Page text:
The 3D model of the space marine I’m going to show now is shared by all the 3D printed miniature of the space marines. The objective is to make a 3D model well made and easy to pose. I’ll add the specific equipment at every space marine depending of his role.
How I made the 3D model of the space marine
The 3D model of the space marine is quite elaborate and I think It’s a nonsense to describe every single detail, while images are more explanatory.
Let’s start with the simplest parts: legs and feet.
In details, to make the recess I used the boolean modifier subtracting spheres (upper parts) and a cylinder (for the foot). The junctions are a series of 2 cylinders with different radius.
I made the arms in the same way, with a series of cylinders. As you can see in the image below, I just sketched the hands since it’s very small and the 3D print could not have reproduced all the details.
The shoulder straps can seem easy to make, but they required some try, until I made this:
I started from a quarter of a sphere at which I deleted the pole, created the missing faces and then extruded the edge. The image below shows cleary all the steps.
Now it’s time to the pieces more elaborated of this 3D model of the space marine. First of all the torso.
And the version divided in its pieces.
The pelvis is an anomalous piece: since I started to 3D model from this piece, I tried adding all details possible. While working I realized that there was too much details that my 3D printer can’t reproduce. So the pelvis havs more details compared to the rest, but it have no use in the 3D printing phase.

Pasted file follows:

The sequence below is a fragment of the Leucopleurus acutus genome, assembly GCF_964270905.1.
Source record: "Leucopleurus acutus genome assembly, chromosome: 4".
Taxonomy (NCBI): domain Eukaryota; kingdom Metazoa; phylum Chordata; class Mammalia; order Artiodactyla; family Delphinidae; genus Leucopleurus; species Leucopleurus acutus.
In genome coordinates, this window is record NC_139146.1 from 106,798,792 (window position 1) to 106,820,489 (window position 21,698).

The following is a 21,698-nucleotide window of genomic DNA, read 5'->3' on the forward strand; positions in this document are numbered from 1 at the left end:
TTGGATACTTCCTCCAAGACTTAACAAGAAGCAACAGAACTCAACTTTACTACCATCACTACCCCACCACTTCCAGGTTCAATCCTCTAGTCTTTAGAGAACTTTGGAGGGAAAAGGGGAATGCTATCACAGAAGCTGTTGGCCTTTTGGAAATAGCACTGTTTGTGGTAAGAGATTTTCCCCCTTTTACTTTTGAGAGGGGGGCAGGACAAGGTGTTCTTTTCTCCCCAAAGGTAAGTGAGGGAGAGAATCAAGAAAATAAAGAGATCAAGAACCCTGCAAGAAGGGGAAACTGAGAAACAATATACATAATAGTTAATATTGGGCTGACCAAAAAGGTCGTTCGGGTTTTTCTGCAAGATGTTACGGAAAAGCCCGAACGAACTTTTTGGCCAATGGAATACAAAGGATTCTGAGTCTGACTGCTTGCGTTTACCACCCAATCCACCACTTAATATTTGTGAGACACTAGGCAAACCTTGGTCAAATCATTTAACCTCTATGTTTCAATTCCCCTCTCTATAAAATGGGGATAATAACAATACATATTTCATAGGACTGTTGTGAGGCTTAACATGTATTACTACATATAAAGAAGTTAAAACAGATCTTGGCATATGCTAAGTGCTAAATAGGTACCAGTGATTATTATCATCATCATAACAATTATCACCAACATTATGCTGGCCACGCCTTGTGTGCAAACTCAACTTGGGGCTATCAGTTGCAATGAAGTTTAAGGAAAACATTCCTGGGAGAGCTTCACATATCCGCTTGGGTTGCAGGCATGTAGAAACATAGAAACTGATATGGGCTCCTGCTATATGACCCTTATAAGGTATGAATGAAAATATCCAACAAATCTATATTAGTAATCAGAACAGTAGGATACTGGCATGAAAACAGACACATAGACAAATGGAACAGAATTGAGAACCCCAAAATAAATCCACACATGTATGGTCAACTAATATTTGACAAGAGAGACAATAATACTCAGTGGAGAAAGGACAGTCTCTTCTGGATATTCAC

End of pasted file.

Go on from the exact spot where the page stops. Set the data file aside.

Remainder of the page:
Lastly the head. The 3D model is made from an external hollow piece and one internal piece as filling. I made the first piece with the boolean modifier in subtraction mode.
I didn’t make the eyes since they are too small and hide in the helmet, hard to 3D print and distinguish from the rest.
Since this is the 3D model of a space marine, could not miss the backpack, characteristic of their suits.
I made the backpack just with cubes and cylinders. I made the recess with the boolean modifier and added some spheres as details.
Now, I want to digress a little: you are making a miniature, you want to add details, but don’t know how to do it? Just add some small spheres or cubes “randomly”. I can assure you that even if it’s an easy trick, the result on a 3D printed miniature are exeptional, and it’s get better with a good painting.
The 3D model of the bolter
A space marine can’t be unarmed, so I also made the 3D model of the weapon provided to every soldier: the bolter (or boltgun).
To make the handrail and the recess I used the modifer boolean, while the handle is a cylinder. I didn’t work more on the handle because it’s always covered with the hand, and it’s nonsense losing time working on it.
The finished 3D model of the space marine
Here how it is the finished 3D model of the space marine.
I didn’t make the T pose due to the shoulder straps, and because it’s easier to myself to have the arms in that position, ready to be posed.
To further help myself posing him I divided the pieces in groups: the arms, the shoulder straps, the legs, the torso with the backpack and the head.
In this way I can quickly select the piece I need, without risk of modify or delete other pieces.
This is the article about how I made the 3D model of the space marine, the base for all the miniatures of the space marines I’ll 3D print in the future.
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